My shoes sound different in eight degree weather; they sound hollow and heavy and plodding.  The wind whips my face, sends tears streaming down my cheeks.  It is cold and silent and still.

All I can think about is how cold I am. 

I don’t notice the Christmas decorations; the trees at the curb; the birds soaring overhead; the clearness of the day; the bright blue sky; the cleansing quality of the first cold day of winter.
No.  I don’t notice any of this.  I just want to quit. 

But there—that distant speck on the horizon: my sister, five hundred miles in front of me.  And counting.
Last year, she logged twelve hundred miles.  I managed only seven hundred.  This year, I’ve resolved to do more. 

This year, making twelve hundred miles is my first resolution. 

Resolutions are the mirror of the soul.  They offer clues about the person we are and the person we wish to become.  They highlight our beliefs, our concerns, our successes and what we’d like to change about ourselves.  Resolutions reveal dreams and wishes and goals. 

Last year, I failed at all but one of my resolutions.

And yet I will continue to make them.  Because ever so slowly, I’m resolved to become the person I want to be.  My yearly resolutions are the building blocks to change.

I’m surprised to see I’ve logged my three miles.  I come in from the cold.  My face is flushed.  I bring in the scent of winter upon my clothes.   “How was your walk?”

I glance out the window.  The sunset is a brilliant red.  The neighbor has plugged in the Christmas lights.  The soup smells delicious.  The house is toasty.  

“My walk was great.”

I sit down to remove my tennis shoes and when I take them to the garage, the cat sneaks in and runs to the basement.

Labels: ,

18 Comments:

At January 4, 2012 at 6:35 PM , Anonymous Lance said...

Sounds relaxing and nice. It's also well written.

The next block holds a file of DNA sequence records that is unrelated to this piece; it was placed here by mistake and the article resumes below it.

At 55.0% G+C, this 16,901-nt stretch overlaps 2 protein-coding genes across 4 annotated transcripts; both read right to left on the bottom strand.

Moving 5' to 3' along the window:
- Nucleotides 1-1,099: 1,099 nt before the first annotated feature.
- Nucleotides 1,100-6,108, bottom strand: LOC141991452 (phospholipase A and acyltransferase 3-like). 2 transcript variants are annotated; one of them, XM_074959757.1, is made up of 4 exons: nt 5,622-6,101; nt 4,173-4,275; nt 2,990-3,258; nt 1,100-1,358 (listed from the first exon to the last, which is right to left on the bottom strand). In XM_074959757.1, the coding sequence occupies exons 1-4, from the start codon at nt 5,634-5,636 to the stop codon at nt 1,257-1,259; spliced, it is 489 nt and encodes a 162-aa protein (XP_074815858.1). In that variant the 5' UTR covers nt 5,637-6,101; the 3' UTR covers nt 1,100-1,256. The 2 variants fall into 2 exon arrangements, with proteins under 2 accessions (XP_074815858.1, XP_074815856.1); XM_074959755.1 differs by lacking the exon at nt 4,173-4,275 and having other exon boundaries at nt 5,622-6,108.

At January 4, 2012 at 6:58 PM , Anonymous The JackB said...

8 degrees? Oy, the thought is killing me.

 
At January 4, 2012 at 7:51 PM , Anonymous Elizabeth Young said...

Like you said, resolutions are the building blocks to change. You go girl!

 
At January 4, 2012 at 7:59 PM , Anonymous Sandrasfiberworks said...

Interesting blog. I'm a writer as well, and find myself fictionalizing my nonfiction, if that makes sense...

 
At January 5, 2012 at 6:59 AM , Anonymous Kgwaite said...

Thanks for reading. And, yes, that makes complete sense.

 
At January 5, 2012 at 7:00 AM , Anonymous Kgwaite said...

Thanks, Elizabeth!

 
At January 5, 2012 at 7:00 AM , Anonymous Kgwaite said...

A bit better here today. But not much.

 
At January 5, 2012 at 7:01 AM , Anonymous Kgwaite said...

Thanks, Lance. But it's nowhere near what you did. How many races last year?

 
At January 5, 2012 at 9:35 AM , Anonymous Regina McIntyre said...

I guess no one is ever happy with who they are. I kinda like you just as you are.
Regina

 
At January 5, 2012 at 1:45 PM , Anonymous Beverly Diehl said...

Sounds like cold steamy wonderfulness. I hate being cold - but being in the cold when I can come in and warm up afterwards.... okay.

My sympathy's with Outside Cat at 8 degrees. You know he was calling you bad names in cat language.

 
At January 5, 2012 at 3:16 PM , Anonymous Amanda said...

I hate winter, but I like the thought of this.

 
At January 6, 2012 at 3:25 PM , Anonymous Bella said...

Kelly, kudos to you for your perseverance! I'm not one to make resolutions since I have the bad habit of breaking them, but I can respect and admire your persepective. I have to say I like to walk most when it's cold. I find it keeps me alert, renews my senses, and the crispness in the air reminds me of how good it is to be alive. I know it sounds cheesy, but it's times like these that I'm made aware of how fortunate I am to be able to walk, to feel, to hear. I loved how the cat sneaked in! :)

 
At January 6, 2012 at 7:43 PM , Anonymous Lance said...

2 10ks

 
At January 8, 2012 at 5:49 PM , Anonymous kgwaite said...

Oh, Bella. I hate walking in the cold. It seems like so much longer when it's10 degrees outside.

 
At January 8, 2012 at 5:49 PM , Anonymous kgwaite said...

But winter brings spring. And you can get your seeds in the ground.

 
At January 8, 2012 at 5:50 PM , Anonymous kgwaite said...

Oh, yeah. I'm sure he was calling me some really bad names.

 
At January 8, 2012 at 5:50 PM , Anonymous kgwaite said...

Thanks, Regina!

 
At January 8, 2012 at 5:51 PM , Anonymous kgwaite said...

I used to run...back before I blew out my knees.